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OTA antenna signal spliter?

Discussion in 'DIRECTV Installation/MDU Discussion' started by hobie346, May 10, 2009.

  1. hobie346

    hobie346 Icon

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    Feb 23, 2007
    Any suggestions for an OTA antenna signal spliter? I did a search on SolidSignal but nothing useful.

    TIA.
     
  2. jdspencer

    jdspencer Hall Of Fame

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    There's nothing special about an OTA splitter. You can probably get one at Radio Shack.
     
  3. Grentz

    Grentz New Member

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  4. robq391

    robq391 Legend

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    Just make sure that if you're going to amplify your OTA signal that you do so as close to the antenna as possible & definately before you split it.
     
  5. hobie346

    hobie346 Icon

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    Feb 23, 2007
    That's what I thought until I bought one from the local RS and then lost channel 12 (DTV 11.1).
     
  6. hobie346

    hobie346 Icon

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    Feb 23, 2007
    Thanks, I don't know why the search I did didn't show anything.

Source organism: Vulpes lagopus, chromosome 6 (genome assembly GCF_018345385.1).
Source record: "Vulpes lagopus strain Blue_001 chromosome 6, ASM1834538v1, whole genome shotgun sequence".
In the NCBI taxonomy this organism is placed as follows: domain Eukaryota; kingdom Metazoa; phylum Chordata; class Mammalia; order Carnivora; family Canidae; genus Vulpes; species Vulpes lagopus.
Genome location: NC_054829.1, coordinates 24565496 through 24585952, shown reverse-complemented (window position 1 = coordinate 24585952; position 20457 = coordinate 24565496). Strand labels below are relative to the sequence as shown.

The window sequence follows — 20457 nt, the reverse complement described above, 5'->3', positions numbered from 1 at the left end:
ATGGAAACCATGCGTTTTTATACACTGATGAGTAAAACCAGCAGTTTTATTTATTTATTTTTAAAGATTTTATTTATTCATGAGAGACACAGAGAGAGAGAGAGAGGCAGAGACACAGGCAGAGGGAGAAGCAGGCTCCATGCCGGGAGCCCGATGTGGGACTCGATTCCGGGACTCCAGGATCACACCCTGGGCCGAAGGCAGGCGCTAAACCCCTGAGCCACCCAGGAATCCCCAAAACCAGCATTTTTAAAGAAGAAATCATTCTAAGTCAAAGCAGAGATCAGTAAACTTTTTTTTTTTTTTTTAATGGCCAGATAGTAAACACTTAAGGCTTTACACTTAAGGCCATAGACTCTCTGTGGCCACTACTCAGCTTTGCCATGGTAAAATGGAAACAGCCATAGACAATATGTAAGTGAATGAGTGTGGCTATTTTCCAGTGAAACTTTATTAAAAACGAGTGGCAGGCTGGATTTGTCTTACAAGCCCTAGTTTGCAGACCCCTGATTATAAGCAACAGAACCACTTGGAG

I bought a MHz to 1GHz one from the local RS but lost channel 12 (DTV 11.1) afterward. The current one shows a -4dB signal lost on both outputs.
     
  7. Grentz

    Grentz New Member

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    If your channel 12 is very weak a splitter could make you lose it. All splitters will have some loss, some are just slightly better than others.
     
  8. jdspencer

    jdspencer Hall Of Fame

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    You probably need to put a preamp on the antenna.
     
  9. carl6

    carl6 Moderator DBSTalk Club

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    Right at 3db per split, or about 1/2 the original signal out of each branch for a 2-way split.
     
  10. texasbrit

    texasbrit DIRECTV A-Team

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    3.5 to 4db is typical for a splitter. Remember if you split a signal two ways you have to lose at least 3db, because 3db means half the signal. You can't have a two-way splitter with a loss of less than 3db, it's just the physics.
     
  11. CCarncross

    CCarncross Hall Of Fame

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    Jackson
  12. hobie346

    hobie346 Icon

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    Feb 23, 2007
    I quess I'll need to add some type of amp to my OTA signal. The question is which the right way to do it? What's better, a pre-amp and seperate splitter or a dist amp? Where does the power get inserted?

    I'm looking at at least one 30' run from the antenna to the spliter and two runs of 20' from the spliter to the receivers.
     
  13. jdspencer

    jdspencer Hall Of Fame

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    I'd put a preamp at the antenna. A distribution amp will amplify whatever noise gets into the coax from the antenna. The power inserter is put before a splitter.
     
  14. Scott in FL

    Scott in FL Godfather

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    Mar 18, 2008
    Noise getting into coax isn't really a problem. The reason you put the amplifier as close as possible to the antenna, and always before a splitter, is because the signal is at its highest level as compared to the noise floor of the amplifier.